Fact-Checking the Toyota Hearing: Lower Speeds Increase Safety

Megan McArdle at the Atlantic, writing on today’s Toyota hearing in the House oversight committee, hears Transportation Secretary Ray LaHood claim that "lowering the speed limit to 30 mph would not save any lives, which is why we have minimum speeds on highways."

lahood.jpgLaHood, at left, with the president at right. (Photo: whitehouse via Flickr)

Leaving aside the gaping logical hole in that statement — which Robert Mackey of the New York Times suggests (check out the 12:04 post here) may have come from Souder’s argument that lower speed limits would save more lives than "100% safe" cars — there is plenty of research out there pointing to the beneficial effects of lower speeds on safety.

Traffic author Tom Vanderbilt recently cited the impact of 20 mile-per-hour urban speed zones on reducing road injuries in the United Kingdom, and a 2007 study by the AAA Foundation for Traffic Safety [PDF] outlined the following "general rule of thumb":

When travel speed increases by 1%, the injury crash rate increases by about 2%, the serious injury crash rate increases by about 3%, and the fatal crash rate increases by about 4%. The same relation holds in reverse: a 1% decrease in travel speed reduces injury crashes by about 2%, serious injury crashes by about 3%, and fatal crashes by about 4%.

Could LaHood be unaware of the relationship between lower speeds and decreased risk of injury? It’s certainly possible — despite the former GOP lawmaker’s good record on infrastructure reform and sustainability, both in concept and in practice, he remains a relative newcomer to the nitty-gritty of transportation, as the Times reminded readers in a highly readable profile last year.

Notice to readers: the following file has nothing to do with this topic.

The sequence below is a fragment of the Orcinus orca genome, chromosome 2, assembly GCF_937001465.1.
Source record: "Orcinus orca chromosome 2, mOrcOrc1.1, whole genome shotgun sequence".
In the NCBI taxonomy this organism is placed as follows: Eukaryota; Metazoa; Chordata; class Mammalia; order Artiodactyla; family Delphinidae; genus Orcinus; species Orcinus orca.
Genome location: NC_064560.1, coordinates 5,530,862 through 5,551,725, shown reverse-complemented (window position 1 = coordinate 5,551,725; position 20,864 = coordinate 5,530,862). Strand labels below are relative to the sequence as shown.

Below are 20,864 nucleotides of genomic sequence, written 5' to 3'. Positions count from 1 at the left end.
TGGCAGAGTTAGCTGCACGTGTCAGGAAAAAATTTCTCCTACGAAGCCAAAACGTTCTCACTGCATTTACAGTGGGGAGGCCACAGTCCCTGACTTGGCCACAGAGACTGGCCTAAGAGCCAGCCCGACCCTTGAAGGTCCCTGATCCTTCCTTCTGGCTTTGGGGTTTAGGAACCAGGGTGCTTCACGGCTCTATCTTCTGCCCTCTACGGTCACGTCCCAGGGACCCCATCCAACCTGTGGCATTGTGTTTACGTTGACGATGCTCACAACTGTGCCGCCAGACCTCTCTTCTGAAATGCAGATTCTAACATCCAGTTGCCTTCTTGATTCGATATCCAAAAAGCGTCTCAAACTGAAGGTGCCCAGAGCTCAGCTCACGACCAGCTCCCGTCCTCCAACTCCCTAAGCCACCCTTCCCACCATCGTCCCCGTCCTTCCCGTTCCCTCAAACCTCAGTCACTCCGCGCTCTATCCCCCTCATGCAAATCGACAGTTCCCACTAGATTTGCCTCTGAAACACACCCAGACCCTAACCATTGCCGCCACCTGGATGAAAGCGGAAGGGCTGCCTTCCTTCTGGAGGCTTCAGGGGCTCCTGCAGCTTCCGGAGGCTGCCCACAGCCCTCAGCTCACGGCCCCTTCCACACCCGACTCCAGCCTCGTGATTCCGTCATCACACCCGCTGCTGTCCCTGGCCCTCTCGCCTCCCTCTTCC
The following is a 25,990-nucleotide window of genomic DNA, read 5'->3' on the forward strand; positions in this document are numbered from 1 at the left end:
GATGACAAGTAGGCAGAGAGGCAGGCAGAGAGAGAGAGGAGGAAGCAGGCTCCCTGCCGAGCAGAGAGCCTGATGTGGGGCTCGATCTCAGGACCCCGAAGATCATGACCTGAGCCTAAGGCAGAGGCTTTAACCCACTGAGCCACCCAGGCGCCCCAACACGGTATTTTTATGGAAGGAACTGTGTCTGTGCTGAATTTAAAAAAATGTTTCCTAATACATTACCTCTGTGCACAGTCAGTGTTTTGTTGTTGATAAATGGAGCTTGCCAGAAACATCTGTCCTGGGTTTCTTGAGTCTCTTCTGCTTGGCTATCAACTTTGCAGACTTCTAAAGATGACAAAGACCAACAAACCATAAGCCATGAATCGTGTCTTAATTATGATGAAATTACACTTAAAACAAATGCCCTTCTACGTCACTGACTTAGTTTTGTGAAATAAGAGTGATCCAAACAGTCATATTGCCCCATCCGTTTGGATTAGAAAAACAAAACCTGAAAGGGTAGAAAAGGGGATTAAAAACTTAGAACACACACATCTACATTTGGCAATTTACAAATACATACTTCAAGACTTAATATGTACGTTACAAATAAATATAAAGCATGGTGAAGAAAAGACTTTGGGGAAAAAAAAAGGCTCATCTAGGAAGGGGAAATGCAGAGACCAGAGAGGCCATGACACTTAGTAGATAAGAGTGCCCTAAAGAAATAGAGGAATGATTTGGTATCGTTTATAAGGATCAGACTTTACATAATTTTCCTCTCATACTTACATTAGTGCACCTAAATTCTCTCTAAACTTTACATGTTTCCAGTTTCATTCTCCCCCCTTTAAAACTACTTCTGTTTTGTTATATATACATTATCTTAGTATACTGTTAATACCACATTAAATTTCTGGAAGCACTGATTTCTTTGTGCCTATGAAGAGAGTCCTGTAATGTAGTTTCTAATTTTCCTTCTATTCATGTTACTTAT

• Engineer

    Ignoring the underlying issue that 30 MPH speeds on an interstate highway would suck, I agree that lower speeds would certainly reduce injuries. However, lower speed limits are an entirely different question. Speed limits only work when they’re largely self-enforcing. Good luck getting nearly all drivers to do 30 MPH on a road designed for 70 MPH. What you’ll actually do by lowering the speed limit is increase the speed variance, which increases the crash rate.

  • J:Lai

    Lower speed limits (with enforcement) in urban areas would improve safety.
    Lower speed limits on grade-separated highways don’t seem to offer many benefits. I don’t see anything wrong with drivers on interstate highways traveling 70 mph.

  • Yeah the comment seams aimed at highways. There is a very small difference in safety from 30 to 50 to even 70mph.

  • Lower speeds increase safety, because the more responsible drivers are likely to drive more slowly. But lower speed limits don’t increase safety, because the irresponsible drivers just drive more irresponsibly in other aspects. This is Smeed’s Law, which states that car accident fatality rates depend only on the number of cars on the road.

  • BicyclesOnly

    A lot of the speeding going on is not individuals who don’t care what the limt is. Probably the largest group of speeders are the substantial minority of drivers, perhaps the majority, who follow the “rule” than speeding up to 9 MPH over the limit is OK. There is another, bolder set of speeders who will exceed the limit by more than 9 MPH when part of a pack of drivers who are doing so (which in my experience as a driver only occasionally happens at speeds of 20 or more MPH over the limit). The actual limit is an important reference point that keeps most speeders near, if not under the limit.

    An excellent reason to reduce NYC limits to 20 MPH!

  • car speed is always effecting accident ratio but there are lot of other things in the manufacturing of the car which effect this ratio

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